# number of comparisons of binary search

What is the total number of comparisons necessary to locate all the n sorted distinct integers in an array using binary search? I think the number is n log2 n (2 is the base), but I am not sure. What do you think?

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If you want an exact answer, then it is clearly not N log(N) or N log2(N). For most integers N, logN and log2 are not rational, but the number of comparisons must be an integer value.

Also, the exact answer will depend on implementation details of the binary search algorithm. For example, if a "comparison" is a simple relation that returns true and false, more comparisons are required than when a "comparison" returns negative, zero or positive. (In the latter case, you can short circuit when the algorithm hits the key early.)

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What tree? I see no tree :) – Billy ONeal Apr 7 '10 at 6:52
@Billy - fixed that – Stephen C Apr 7 '10 at 7:17
OK. Back to +1 :) – Billy ONeal Apr 7 '10 at 7:19

It takes `log2 n` to find each one, and it needs to be done `n` times, so `n log n` it is.

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I would say it takes `n log m`

Where m is the size of the array, so `log m` to find a value. And then you do this `n` times for the `n` distinct integers.

So `n log m` in total.

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more detail about my question:the search algorith is: int left = 0,right = array.length()-1; while(left<=right){ int middle = (left+right)/2; if(array[middle]==key){ return true; }else if(array[middle]<key){ left=middle+1; }else{ right = middle-1; } } return false; another assumption: we are not allowed to reuse the result from ohter searches; we can only perform each search separately. my answer should be ceiling(nlong2n) (2 is the base). – alan Apr 7 '10 at 8:21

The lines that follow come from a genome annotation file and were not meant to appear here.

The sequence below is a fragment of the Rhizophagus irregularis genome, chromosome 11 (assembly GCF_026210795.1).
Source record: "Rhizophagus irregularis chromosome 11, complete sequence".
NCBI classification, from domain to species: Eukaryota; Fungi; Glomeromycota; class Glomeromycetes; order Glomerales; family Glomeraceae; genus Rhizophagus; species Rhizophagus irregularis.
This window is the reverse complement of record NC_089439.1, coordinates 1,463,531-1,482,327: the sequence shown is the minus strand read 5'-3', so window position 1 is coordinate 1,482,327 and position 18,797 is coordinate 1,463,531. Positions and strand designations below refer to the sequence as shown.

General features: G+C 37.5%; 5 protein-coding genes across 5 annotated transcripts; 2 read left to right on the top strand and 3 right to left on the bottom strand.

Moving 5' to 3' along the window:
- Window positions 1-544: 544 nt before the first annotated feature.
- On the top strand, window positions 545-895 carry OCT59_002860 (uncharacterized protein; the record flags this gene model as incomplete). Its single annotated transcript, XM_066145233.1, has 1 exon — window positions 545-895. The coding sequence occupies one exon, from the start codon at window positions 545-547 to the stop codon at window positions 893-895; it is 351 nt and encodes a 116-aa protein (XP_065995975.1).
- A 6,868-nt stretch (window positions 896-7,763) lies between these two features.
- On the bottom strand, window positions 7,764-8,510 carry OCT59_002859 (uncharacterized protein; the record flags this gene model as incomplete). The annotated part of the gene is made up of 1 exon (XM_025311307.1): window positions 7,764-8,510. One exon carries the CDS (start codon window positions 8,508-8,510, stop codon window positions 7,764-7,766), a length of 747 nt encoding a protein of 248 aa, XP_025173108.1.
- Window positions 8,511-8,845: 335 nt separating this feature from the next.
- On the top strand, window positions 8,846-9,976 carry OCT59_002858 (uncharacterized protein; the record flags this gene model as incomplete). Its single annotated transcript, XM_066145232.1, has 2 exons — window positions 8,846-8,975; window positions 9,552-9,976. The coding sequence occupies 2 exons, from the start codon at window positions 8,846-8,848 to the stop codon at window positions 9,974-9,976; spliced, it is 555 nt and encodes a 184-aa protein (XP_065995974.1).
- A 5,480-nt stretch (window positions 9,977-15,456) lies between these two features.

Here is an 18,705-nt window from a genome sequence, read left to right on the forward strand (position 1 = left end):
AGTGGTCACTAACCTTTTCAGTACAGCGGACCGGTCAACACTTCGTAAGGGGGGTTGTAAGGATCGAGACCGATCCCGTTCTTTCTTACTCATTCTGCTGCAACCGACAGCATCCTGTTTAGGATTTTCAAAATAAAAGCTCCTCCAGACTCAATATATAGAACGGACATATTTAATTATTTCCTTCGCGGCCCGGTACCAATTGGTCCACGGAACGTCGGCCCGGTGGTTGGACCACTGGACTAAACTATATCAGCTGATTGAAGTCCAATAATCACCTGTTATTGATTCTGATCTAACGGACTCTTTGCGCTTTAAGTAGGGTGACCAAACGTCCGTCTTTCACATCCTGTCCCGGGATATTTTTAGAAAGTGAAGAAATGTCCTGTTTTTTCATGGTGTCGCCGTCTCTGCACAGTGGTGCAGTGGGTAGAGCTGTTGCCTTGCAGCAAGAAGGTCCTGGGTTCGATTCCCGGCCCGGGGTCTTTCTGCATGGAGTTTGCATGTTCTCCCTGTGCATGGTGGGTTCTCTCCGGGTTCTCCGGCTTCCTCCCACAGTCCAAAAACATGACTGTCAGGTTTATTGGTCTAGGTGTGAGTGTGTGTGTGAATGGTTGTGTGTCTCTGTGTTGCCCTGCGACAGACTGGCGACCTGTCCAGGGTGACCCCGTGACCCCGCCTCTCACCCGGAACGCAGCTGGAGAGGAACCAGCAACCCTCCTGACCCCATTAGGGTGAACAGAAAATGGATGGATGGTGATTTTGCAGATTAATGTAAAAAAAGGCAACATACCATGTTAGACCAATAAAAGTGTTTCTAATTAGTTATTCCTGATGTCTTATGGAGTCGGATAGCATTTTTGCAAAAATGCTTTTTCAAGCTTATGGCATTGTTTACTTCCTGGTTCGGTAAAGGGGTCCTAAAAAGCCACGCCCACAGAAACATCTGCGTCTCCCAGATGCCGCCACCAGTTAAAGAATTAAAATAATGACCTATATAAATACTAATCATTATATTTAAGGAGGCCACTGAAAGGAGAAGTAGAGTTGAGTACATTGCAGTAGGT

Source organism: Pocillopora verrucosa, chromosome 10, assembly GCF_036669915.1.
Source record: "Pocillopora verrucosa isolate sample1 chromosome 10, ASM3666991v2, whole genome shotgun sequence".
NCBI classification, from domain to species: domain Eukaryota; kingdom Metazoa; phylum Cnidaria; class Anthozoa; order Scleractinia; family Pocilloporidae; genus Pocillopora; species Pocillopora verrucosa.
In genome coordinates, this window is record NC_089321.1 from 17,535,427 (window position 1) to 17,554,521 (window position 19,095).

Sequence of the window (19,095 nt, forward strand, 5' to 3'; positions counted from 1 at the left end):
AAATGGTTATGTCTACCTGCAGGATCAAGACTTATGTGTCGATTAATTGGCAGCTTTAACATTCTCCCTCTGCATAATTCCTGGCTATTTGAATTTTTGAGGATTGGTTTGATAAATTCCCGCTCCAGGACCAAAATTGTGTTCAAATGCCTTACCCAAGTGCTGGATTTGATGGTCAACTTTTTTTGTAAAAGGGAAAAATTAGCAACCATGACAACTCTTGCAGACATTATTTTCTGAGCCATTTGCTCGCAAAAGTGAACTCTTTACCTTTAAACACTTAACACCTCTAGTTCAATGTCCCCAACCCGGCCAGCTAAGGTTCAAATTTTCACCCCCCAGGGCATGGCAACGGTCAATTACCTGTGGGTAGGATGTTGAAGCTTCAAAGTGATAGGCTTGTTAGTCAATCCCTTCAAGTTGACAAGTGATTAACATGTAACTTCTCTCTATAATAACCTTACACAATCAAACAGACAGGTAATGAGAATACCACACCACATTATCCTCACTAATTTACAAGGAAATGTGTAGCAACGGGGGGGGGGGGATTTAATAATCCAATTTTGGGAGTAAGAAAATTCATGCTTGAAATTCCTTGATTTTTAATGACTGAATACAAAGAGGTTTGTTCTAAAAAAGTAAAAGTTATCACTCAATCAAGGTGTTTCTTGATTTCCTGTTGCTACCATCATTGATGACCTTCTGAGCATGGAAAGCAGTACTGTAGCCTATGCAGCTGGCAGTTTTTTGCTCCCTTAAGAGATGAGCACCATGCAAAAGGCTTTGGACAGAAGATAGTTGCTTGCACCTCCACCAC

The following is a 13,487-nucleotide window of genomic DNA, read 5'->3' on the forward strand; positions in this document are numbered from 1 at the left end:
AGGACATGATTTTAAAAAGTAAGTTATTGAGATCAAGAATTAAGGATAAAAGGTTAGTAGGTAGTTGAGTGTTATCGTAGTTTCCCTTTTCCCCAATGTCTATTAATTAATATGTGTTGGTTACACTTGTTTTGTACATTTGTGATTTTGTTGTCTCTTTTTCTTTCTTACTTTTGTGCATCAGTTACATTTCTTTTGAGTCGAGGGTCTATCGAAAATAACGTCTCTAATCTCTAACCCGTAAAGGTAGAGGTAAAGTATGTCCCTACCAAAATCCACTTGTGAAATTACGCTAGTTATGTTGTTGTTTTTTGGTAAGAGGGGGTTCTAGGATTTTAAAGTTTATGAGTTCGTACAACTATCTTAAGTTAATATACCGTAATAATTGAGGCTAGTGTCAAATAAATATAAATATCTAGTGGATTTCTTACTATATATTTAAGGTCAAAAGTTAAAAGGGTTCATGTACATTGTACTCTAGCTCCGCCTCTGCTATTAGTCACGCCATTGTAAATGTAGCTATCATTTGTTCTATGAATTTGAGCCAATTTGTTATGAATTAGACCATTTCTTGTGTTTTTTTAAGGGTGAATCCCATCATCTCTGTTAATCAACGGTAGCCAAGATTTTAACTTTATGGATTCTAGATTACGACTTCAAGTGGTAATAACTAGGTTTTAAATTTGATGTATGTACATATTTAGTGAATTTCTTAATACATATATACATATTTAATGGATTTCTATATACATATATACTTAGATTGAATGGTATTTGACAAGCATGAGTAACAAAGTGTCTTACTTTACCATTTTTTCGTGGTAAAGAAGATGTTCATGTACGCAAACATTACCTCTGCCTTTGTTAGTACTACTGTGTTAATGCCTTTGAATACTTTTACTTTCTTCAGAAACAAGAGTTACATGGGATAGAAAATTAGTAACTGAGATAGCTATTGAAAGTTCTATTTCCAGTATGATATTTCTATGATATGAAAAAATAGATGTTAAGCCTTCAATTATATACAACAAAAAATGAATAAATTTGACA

thanks datmetal. but I think n = m in this case. right? – alan Apr 7 '10 at 8:28
I misunderstood your question, I thought it was known in advance how many distinct integers to find (= n) in a sorted array of arbitrary length (= m). My bad. – dafmetal Apr 7 '10 at 11:07
Thanks for your comments, now I am clear. I think what Stephen C said is true. I think we cannot actually work out a formula for this question unless we have a exact value. However, if the n=2^n -1,like 511(2^9 -1), it is easy to compute. For 511, total number of comparisons = 1x1 + 2X2 + 3X4 + 4X8 + 5X16 + 6X32 + 7X64 + 8X128 + 9X256 = 4097. – alan Apr 7 '10 at 17:25

There will be at most (2 * log2n + 1) rounded down(so 7.6 => 7) comparisons for 1 number.

When we land on some number in array, first we check if it is the one we are looking for. (== first comparison). After that we check if it smaller (or greater) (second comparison).

To find the number, we must process at most log2n numbers.

And we must make the last comparison on the last number, to check that this is the one.

So looking for 16 in [1..16] will take 2*log216 + 1 = 9 comparisons (assuming we land on these numbers: 8, 12, 14, 15, 16). And looking for 10 in [1..10] will take 2*log210 + 1 = 7.6 => 7 (Assuming we land on these numbers: 5, 8, 9, 10).

So for n numbers there will be at most n times more.

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Thanks for your comments, now I am clear. I think what Stephen C said is true. I think we cannot actually work out a formula for this question unless we have a exact value. However, if the n=2^n -1,like 511(2^9 -1), it is easy to compute. For 511, total number of comparisons = 1x1 + 2X2 + 3X4 + 4X8 + 5X16 + 6X32 + 7X64 + 8X128 + 9X256 = 4097.

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